Inspiration

Physics is hard. Vectors, particularly, confuse a lot of people and are hard to visualize until you get the hang of them. This webapp is meant to help solve this problem by providing a playground to experiment with component and angle vectors, including switching between forms and performing basic vector operations.

What it does

The app is effectively a static playground in which different vectors can be graphed, and operations can be run on them. Operations include switching between component form and angle form; vector addition and subtraction; cross product; scalar/dot product; scalar multiplication and division; finding the angle between two vectors; and computing the angle between two vectors.

How we built it

We built our app in Javascript, basing its structure on the Three.js library which made 3D output fairly simple. From there, we collaborated to work to each of our strengths in designing an API and UI. Once we had a base for the project, we came up with a few ideas and split them up into several suites, each with its own set of functions.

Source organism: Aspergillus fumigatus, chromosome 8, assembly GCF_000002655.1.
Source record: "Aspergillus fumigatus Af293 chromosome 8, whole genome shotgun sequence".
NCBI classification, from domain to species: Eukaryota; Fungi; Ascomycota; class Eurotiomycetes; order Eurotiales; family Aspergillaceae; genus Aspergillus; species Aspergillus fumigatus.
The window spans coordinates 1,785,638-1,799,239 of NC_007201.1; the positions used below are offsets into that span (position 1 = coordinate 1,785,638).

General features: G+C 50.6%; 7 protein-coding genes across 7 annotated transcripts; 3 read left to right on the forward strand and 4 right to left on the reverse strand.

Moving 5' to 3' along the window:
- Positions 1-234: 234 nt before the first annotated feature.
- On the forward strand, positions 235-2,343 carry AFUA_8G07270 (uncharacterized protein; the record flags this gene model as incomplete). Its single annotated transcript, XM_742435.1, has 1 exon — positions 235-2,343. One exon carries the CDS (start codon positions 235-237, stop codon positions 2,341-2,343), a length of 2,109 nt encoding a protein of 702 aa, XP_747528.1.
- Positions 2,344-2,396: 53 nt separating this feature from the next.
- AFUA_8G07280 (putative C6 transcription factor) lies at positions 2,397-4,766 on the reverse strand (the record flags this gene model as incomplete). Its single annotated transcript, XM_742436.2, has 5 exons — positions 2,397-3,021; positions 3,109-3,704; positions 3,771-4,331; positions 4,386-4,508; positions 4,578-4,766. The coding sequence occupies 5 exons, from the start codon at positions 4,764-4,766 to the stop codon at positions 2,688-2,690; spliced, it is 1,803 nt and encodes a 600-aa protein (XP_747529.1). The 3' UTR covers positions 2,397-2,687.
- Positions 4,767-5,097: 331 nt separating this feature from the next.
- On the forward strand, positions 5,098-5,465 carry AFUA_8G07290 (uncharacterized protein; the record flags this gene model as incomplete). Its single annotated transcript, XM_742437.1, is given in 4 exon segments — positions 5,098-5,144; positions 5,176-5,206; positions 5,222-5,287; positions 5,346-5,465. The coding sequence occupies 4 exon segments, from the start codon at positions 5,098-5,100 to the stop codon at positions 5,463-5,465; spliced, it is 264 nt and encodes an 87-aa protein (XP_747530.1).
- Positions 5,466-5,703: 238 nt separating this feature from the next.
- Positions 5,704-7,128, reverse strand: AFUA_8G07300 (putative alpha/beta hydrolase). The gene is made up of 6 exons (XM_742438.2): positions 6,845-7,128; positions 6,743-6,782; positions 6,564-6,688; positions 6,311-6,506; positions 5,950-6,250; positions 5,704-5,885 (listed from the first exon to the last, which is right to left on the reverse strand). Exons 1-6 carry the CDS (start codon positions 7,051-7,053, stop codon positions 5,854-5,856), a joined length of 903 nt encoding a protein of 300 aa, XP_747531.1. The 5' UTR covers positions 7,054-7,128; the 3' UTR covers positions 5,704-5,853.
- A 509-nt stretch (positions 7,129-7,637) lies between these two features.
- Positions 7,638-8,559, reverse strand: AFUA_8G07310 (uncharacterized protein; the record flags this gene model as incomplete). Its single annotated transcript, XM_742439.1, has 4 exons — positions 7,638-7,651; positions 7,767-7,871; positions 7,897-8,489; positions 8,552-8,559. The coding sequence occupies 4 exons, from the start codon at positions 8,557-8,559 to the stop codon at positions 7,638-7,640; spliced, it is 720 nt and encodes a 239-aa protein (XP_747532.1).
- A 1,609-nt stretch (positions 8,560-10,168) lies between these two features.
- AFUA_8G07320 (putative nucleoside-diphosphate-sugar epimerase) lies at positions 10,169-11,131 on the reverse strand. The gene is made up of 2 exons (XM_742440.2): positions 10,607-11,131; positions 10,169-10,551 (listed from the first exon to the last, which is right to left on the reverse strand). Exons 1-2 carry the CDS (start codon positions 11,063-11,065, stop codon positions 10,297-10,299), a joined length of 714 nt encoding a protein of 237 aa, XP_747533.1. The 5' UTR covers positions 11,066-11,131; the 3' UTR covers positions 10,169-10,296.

Challenges we ran into

Myriad bugs came from our choices of IDEs and various lack of error safety. But every problem detected was a learning experience.

Accomplishments that we're proud of

The app is complete in the form we intended it - we met our design goal for our first hackathon.

What we learned

Javascript development is difficult and confusing, but it's certainly easier when we use just one set of external libraries. Delegating different parts of the project to different team members worked well.

What's next for Vectors

Implementing more functionality that will make it easier to use for solving physics problems - for example, placement of point charges and circular vectors.

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